You’ve most likely heard of “the cloud.” In its simplest definition it’s the place where data is stored.
When evaluating any type of point-of-sale system, you have the option to store data in a main computer that’s perhaps linked to several checkout terminals, or you can store data in a main computer off-site hosted and maintained by a third party service. This is called a cloud-based POS system, and they are increasing in popularity.
When most people think about cloud-based point of sale systems, they think of a system that have a virtual web back end for management and reporting. Most of these systems run in IPads or Android tablets. For the sake of this article, this is type of cloud system we will be addressing. Many of these systems have a very low cost barrier to entry. Is it really worth following the trend of moving away from a standard POS system to use a cloud-based one? Although there can be some advantages to the cloud, here’s the truth about making the switch that you may not have considered.
Your agreement with many cloud point of sale software systems includes verbiage that makes the Point of Sale Company the owner of the data, or at least gives them full rights to your data to sell it to third parties. It is the rule and not the exception among cloud-based point of sale companies to sell your data.
Many of today’s cloud systems are running on tablets with low memory requiring constant communication with cloud services for continuous operation. In side by side tests performed by many business owners and dealers, traditional on premise systems simply outperform cloud-based systems regarding speed of service, and speed equals money in typical businesses. This makes sense considering that much of the data required to operate these systems is in the cloud and not on location. Also, the consumer grade hardware used for many of these applications is not built for speed in a commercial environment.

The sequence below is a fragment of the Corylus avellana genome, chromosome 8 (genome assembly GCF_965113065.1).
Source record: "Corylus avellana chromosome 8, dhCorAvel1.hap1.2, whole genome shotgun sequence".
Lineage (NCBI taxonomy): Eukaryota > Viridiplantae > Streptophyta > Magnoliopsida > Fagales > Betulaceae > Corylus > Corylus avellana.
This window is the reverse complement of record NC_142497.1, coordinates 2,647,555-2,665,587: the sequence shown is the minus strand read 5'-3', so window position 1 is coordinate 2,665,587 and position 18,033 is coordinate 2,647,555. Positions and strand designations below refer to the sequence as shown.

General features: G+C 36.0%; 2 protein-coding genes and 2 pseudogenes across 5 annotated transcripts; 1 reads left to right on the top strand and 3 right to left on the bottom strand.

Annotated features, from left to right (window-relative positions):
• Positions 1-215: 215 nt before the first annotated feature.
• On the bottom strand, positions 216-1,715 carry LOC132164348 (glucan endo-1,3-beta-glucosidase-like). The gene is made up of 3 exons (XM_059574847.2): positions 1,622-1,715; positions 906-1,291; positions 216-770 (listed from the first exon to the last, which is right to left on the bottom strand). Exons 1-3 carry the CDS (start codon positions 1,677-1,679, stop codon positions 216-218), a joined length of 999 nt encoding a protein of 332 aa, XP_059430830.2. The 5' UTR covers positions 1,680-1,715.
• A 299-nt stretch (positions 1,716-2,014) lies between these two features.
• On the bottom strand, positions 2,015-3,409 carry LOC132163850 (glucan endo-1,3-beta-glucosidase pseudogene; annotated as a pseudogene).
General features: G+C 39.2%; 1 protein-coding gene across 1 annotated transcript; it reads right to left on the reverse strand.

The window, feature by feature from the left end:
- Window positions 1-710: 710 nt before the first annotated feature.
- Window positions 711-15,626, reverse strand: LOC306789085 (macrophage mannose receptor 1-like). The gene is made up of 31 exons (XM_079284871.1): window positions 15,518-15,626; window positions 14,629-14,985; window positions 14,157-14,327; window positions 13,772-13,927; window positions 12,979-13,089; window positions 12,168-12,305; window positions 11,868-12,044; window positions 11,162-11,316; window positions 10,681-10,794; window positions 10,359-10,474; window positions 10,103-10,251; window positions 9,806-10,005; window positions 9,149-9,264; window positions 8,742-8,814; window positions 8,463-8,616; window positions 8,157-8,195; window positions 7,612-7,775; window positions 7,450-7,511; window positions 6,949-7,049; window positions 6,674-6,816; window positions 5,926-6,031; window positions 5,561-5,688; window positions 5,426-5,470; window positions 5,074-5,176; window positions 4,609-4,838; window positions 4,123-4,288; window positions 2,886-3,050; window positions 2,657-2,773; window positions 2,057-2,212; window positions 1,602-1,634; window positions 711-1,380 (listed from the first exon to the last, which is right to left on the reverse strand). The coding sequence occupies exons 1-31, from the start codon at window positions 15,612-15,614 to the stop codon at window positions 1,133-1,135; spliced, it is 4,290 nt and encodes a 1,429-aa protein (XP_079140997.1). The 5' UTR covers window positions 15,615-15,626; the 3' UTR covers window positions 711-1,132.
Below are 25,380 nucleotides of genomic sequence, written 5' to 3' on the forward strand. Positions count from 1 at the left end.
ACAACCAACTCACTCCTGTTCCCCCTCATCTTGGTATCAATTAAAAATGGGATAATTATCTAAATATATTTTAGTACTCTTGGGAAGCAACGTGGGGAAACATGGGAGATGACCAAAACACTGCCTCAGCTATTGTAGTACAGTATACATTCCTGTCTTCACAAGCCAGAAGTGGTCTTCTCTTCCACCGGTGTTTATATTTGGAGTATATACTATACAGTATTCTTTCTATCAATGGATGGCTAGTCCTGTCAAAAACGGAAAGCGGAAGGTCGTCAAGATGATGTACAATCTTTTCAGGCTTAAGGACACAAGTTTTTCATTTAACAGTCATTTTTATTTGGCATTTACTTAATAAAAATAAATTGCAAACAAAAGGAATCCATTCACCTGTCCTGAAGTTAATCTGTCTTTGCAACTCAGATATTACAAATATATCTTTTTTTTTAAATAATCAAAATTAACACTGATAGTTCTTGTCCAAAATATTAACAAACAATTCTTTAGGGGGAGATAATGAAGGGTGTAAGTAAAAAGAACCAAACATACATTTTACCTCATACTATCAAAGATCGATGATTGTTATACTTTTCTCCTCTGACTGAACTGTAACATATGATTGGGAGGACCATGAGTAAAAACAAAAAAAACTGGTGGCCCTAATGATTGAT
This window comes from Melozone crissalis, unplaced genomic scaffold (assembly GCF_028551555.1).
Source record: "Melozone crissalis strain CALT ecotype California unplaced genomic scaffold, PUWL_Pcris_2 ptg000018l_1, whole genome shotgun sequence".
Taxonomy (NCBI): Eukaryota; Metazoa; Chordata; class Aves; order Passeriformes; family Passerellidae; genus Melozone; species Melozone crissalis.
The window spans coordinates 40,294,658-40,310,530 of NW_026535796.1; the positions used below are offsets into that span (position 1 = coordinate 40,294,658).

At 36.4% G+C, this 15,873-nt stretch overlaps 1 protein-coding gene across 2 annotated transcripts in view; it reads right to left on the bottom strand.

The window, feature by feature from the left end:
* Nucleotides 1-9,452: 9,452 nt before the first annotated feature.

Because most cloud-based point of sale systems are based on consumer tablets without multiple ports necessary for reliable operation, peripherals like printers, barcode scanners, cash drawers, etc., as well as network communications are typically run on Bluetooth or Wifi. This becomes the Achilles heel of these systems. These wireless technologies simply cannot match the reliability of a traditional wire to keep your business running. After all isn’t running your business what this is all about?
The cloud moves computing workloads off-site and mobilizes data on rented space on a giant server. Most cloud-based POS systems maintain private cloud systems that are typically in several geographic locations. A traditional POS system is housed in a back office where you manage your own in house security and data back up. If you use a cloud-based system you have to depend on others, meaning you have to trust who you are using to make sure they are providing high-end security and back up services.
Using a standard POS system does not require an internet connection, but using a cloud-based system does. If your internet goes down, chances are your business goes down, and you could be missing out on sales. However, there are some cloud systems that can store some internal memory. This memory can store some transactions until you can get back up online, but who wants to take this chance?
Also, what happens if you have a system that is dependent on communication with other stations in the network? Such is the case in table service restaurants where a table stored on one station may need to be recalled at another. In this case, a simple network outage could take the business down, or at least leave it crawling at a snail’s pace. No one can ever predict how long an outage will be.
When you consider the just speed of service and the possible down time risk that comes with a true cloud-based point of sale system, the costs can easily mount up to cost much more than the price of simply operating a standard system.
So if you’re considering moving to a cloud-based POS system make sure you consider security concerns, internet connection, reliability, speed, data ownership, and cost effectiveness. The truth may be that a standard POS system is still the better choice for your business. Many people want a cloud-based system until they get one.